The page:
July 31, 2014 at 1:00 pm EDT | by Mark Lee
From the Farmer to you
From the Farmer, gay news, Washington Blade

From the Farmer’s weekly farmers-market-on-wheels provides the convenience of top-quality seasonal vegetable and fruit selections conveyed from farm field to front door typically within 48 hours of harvesting. (Washington Blade photo by Michael Key)

When From the Farmer co-founders Nick Phelps and Jason Lundberg rolled out their unique Washington area enterprise three years ago, business began on a modest scale. It was a fitting launch for a farm-to-consumer purveyor linking small regional food producers with urban and suburban dwellers by providing affordable home delivery of fresh produce.

Their veritable weekly farmers-market-on-wheels provides the convenience of diverse top-quality seasonal vegetable and fruit selections conveyed from farm field to front door typically within 48 hours of harvesting, as well as handcrafted bakery breads and specialties such as organic honey.

Service is offered without time-length contract commitments and is easy to turn on-and-off digitally with as little as one-day notice when necessitated by personal plans or travel. From the Farmer has become the premier service of its kind for a broad delivery area spanning D.C., Baltimore, Howard County and most of Montgomery County in Maryland, and a wide expanse of Northern Virginia locales.

Custom-made, high-quality insulated picnic-basket-style frame-and-fabric collapsible containers branded with the company logo are delivered to apartments, homes and workplaces on a designated weekday, recycling the previous container. These farm-to-kitchen packages arrive between midnight and 7 a.m., preceded by an email reminder listing six-to-10 stocked food items for menu planning.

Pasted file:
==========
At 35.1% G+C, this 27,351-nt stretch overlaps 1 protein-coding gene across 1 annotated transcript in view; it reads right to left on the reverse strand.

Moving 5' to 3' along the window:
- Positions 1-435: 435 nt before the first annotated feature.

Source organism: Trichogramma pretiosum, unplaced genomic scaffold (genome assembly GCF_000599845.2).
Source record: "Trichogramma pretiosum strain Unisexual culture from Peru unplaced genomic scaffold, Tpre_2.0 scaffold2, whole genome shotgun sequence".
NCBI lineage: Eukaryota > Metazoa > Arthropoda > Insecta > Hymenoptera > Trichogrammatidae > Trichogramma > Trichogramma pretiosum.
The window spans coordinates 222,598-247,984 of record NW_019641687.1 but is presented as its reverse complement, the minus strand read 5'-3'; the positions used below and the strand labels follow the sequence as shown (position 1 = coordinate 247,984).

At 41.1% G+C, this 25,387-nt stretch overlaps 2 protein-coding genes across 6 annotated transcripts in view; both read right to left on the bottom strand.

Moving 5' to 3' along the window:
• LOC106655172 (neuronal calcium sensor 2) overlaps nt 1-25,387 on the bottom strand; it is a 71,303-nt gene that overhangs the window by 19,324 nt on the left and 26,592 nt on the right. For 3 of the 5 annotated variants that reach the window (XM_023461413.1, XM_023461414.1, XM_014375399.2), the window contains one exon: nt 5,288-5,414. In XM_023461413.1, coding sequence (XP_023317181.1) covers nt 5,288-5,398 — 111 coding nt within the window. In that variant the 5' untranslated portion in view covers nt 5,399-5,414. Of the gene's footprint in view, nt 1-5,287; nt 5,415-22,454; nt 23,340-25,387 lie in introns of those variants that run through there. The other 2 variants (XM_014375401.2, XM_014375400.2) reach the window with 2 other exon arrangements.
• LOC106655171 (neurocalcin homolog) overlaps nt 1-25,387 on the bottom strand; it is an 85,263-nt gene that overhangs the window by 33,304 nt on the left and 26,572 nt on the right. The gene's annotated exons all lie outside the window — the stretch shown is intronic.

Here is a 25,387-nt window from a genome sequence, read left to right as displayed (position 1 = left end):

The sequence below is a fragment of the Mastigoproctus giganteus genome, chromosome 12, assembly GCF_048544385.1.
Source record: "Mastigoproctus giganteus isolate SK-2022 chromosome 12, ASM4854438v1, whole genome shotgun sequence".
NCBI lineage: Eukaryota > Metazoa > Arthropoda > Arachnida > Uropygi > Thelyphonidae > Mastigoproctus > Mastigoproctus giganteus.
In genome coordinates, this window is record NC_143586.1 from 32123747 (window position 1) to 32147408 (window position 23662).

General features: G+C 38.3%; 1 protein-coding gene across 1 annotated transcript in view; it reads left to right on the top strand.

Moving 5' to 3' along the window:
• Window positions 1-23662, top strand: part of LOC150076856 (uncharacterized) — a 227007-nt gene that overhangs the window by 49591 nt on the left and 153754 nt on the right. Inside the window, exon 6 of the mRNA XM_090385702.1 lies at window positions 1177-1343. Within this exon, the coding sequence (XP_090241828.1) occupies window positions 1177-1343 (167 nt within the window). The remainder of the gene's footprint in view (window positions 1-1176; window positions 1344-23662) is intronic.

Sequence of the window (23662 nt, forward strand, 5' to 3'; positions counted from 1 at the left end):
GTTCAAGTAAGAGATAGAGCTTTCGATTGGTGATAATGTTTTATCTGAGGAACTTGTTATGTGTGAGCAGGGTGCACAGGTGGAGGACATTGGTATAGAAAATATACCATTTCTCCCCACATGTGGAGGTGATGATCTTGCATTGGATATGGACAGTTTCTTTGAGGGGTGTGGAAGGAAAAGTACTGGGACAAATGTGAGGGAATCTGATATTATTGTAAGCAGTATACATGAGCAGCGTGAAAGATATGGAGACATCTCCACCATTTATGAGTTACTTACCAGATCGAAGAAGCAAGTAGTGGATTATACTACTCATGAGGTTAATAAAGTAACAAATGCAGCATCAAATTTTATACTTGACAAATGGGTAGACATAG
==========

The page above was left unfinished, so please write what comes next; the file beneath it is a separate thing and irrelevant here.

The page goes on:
“Transport traffic is easier” in the pre-dawn hours, explains company vice-president Phelps, allowing “more deliveries per hour. Temperatures are coolest at that time in the warm weather months and no one is waiting around for a delivery – it’s there to pick up when you wake up.”

A customization option allows specifying “none, normal or more” of each weekly item in “half, single or double bushels.” Company website “FromTheFarmerDC.com” illustrates sample volume bounties of beets, carrots, kale, lettuce, zucchini, arugula, tomatoes, strawberries, bell peppers, cantaloupe and cucumbers.

The entrepreneurial duo, in their late-20s and friends since Colorado college days, share backgrounds in business and a passion for food – both contributing to the company’s growing stature and success. Lundberg, company president, handles financial accounting and back-end operations. Phelps concentrates on sales coordination, and customer experience and service management.

Following a two-year “beta phase” start-up, the company grew rapidly in the past year while simultaneously generating extraordinary customer satisfaction. In-house delivery fulfillment and direct interaction have been essential to maintaining patron loyalty.

“Handling all aspects of service with care and attention has been very important,” notes Phelps. Staffing has grown four-fold to meet market demand in recent months, with 21 employees and plans for adding 10 or more by the end of the year.

Five staff members currently work in downtown D.C. while others receive and sort foodstuffs, prepare packages and dispatch deliveries from a suburban warehouse. The entire staff will soon be joined at a larger Beltsville, Md., combined warehouse and office facility. In addition to allowing more efficient operations and growth potential, the new space will provide an on-site test kitchen to develop recipe suggestions in advance of each week’s harvest.

“It’s really important to be able to see and touch the food every day as it comes in from partner farms,” stresses Phelps. “The only thing I enjoy more is visiting and talking with local farmers.”

Nowadays “a few thousand customers” enjoy the fruits of their labors and that of Virginia, Maryland, Delaware and Pennsylvania farmers. “The hardest thing for local farms of 200 acres or less is how to get their products out and sold,” says Phelps. “Our goal is making good, local food more accessible and supporting the regional farm economy.”

More than that, Phelps emphasizes, the entire From the Farmer team strives to create “real long-term sustainable change” in the quality of food on home plates.

Mark Lee is a long-time entrepreneur and community business advocate. Follow on Twitter: @MarkLeeDC. Reach him at OurBusinessMatters@gmail.com.

© Copyright Brown, Naff, Pitts Omnimedia, Inc. 2016. All rights reserved.
Washington Blade Newsletter

Signup!

Get our top stories emailed to you every Thursday and specials offers from our partners.